Like a Facebook relationship, obviously, the situation is … complicated. Sohn spent the weeks immediately following the decision explaining the ruling’s legal nuances to lay people, while her agency scrambled to provide a new framework palatable to all.
When a new set of FCC proposals in late April stoked widespread panic in the media that net neutrality might soon become a thing of the past, Sohn found herself facing pushback from former colleagues outside the FCC — a situation that left her feeling not so much uncomfortable as introspective.
“I’m an advocate at heart, but I believe in the mission of the agency,” she says. “That means I’ve had to switch gears and be a team player, and work toward making policy from the inside. It means I don’t necessarily get my way. It’s been an interesting test for me.”
With its relentless demands, her job is no 9-to-5 undertaking; the very notion makes Sohn laugh. Still, she’s committed to carving out family time at the end of an exhausting day, returning to the urban home she shares with her wife, Lara Ann Ballard, an Army veteran and an attorney with the U.S. State Department, and their 9-year-old daughter Yosselin.
The spouses share a passion for cooking — “I make a mean waffle!” Sohn proclaims — and their house rings with music. Recently, Sohn started taking singing lessons as a counterpoint to the hours parsing the most intricate of regulations, rulings and proposed media mergers.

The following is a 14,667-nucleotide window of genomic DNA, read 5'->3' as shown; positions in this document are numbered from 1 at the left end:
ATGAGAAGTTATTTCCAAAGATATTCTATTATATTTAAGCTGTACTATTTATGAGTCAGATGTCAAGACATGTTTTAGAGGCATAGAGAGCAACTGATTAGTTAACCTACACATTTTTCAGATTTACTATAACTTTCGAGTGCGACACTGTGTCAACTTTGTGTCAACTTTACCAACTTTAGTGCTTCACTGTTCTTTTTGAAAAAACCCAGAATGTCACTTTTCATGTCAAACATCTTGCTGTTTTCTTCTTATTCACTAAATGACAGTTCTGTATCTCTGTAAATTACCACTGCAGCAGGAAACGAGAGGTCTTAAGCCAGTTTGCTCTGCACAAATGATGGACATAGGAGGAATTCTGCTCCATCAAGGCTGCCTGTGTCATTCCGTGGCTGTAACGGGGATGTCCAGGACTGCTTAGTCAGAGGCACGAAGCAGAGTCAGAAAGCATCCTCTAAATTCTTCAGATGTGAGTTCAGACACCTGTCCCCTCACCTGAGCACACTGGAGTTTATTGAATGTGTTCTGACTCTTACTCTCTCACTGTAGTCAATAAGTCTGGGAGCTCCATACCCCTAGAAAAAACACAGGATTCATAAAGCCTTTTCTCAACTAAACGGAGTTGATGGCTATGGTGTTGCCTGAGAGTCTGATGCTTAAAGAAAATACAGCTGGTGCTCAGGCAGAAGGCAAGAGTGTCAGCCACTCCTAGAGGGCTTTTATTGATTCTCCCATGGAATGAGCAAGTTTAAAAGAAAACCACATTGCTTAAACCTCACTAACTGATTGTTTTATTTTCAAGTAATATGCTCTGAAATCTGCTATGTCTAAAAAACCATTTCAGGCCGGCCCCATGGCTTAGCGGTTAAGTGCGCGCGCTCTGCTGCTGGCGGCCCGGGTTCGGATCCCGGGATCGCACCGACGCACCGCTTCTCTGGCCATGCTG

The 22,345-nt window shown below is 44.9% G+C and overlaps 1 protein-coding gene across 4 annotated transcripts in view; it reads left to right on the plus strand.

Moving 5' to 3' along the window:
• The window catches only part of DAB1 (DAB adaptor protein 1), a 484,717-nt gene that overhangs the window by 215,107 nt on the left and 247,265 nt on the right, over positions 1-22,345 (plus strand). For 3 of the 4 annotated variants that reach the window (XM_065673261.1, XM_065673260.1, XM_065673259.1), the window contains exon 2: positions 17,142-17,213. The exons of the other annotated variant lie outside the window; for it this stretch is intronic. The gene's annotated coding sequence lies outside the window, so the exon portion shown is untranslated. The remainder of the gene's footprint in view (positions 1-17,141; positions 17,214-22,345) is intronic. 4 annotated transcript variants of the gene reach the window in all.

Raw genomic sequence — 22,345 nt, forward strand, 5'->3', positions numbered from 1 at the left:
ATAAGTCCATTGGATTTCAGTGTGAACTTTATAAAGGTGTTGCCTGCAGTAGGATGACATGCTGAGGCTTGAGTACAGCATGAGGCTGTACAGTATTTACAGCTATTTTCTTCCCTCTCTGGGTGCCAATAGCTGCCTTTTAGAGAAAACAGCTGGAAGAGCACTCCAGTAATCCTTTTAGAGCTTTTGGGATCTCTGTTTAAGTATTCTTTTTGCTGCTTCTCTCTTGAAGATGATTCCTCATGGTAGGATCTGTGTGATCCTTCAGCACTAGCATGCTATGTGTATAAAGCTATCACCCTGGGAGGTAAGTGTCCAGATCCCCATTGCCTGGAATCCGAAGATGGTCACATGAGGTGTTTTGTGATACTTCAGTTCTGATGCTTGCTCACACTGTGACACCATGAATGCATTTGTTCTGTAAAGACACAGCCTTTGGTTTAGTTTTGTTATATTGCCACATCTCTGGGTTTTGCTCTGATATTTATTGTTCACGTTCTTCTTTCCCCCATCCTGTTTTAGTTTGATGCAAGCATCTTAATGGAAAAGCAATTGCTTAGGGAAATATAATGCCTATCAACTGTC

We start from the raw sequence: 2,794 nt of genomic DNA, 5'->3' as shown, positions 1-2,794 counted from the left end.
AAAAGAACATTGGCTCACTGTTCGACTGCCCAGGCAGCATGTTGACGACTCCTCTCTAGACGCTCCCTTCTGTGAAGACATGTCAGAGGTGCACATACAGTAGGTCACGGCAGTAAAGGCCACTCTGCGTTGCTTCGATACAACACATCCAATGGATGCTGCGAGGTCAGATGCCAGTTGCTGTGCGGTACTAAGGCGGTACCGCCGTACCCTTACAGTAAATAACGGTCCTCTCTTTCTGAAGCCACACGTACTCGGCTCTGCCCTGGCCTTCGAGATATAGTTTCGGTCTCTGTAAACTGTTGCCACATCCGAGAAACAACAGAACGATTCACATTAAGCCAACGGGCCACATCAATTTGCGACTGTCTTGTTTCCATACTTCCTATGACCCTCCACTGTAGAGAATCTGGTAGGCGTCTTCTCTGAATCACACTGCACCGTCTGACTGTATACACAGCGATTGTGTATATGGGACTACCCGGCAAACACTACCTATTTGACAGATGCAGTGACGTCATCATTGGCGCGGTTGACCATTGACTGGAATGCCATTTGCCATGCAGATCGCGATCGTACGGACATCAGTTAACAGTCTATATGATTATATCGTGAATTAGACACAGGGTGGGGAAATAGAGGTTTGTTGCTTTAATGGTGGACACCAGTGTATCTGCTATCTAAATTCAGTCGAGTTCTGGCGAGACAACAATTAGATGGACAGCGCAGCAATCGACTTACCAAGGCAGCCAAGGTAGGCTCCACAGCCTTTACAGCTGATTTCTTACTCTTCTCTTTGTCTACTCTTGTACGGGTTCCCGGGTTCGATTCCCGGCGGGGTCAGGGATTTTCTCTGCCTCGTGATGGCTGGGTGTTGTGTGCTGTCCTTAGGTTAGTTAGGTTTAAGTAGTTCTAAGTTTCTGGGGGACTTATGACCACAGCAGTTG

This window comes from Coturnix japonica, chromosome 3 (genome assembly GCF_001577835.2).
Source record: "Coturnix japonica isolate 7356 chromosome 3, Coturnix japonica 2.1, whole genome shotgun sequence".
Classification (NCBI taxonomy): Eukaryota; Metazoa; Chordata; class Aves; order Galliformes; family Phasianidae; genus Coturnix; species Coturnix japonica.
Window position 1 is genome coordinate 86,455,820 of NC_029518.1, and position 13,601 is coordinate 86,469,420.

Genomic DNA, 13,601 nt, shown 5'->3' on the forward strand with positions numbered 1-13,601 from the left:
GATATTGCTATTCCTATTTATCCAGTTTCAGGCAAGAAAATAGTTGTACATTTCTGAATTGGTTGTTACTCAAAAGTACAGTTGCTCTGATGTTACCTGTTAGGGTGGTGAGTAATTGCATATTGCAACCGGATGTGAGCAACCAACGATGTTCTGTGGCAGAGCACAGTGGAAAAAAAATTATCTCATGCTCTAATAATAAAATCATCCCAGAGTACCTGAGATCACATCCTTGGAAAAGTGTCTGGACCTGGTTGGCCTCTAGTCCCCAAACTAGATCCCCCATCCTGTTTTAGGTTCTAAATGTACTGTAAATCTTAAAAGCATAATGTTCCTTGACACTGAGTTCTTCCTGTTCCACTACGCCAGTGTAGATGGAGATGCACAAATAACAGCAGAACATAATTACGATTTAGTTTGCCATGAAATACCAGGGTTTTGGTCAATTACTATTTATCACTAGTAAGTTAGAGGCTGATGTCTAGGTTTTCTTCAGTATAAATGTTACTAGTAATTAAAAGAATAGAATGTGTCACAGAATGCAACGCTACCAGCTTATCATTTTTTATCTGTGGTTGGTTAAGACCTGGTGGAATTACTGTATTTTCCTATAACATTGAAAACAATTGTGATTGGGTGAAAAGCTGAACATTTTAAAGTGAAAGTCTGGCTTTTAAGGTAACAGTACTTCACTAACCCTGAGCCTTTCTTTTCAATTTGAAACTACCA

Meanwhile, a sense of urgency underlies her days at the FCC: Sohn’s boss serves at the pleasure of the president, and a new election looms. Three years, then, to get everything on her agenda done.
What’s ahead for her after that?
“I’m really not thinking about it right now,” Sohn says. “I just started this job 6 months ago, and I plan to be at the FCC until the end of the chairman’s tenure.The only thing I know for sure is that I’ll still be working on behalf of the public.”
– Fredda Sacharow is a former editorial page editor and a freelance writer whose work has appeared in The New York Times, NJBiz, the Jewish Exponent and various publications of Rutgers and Columbia universities.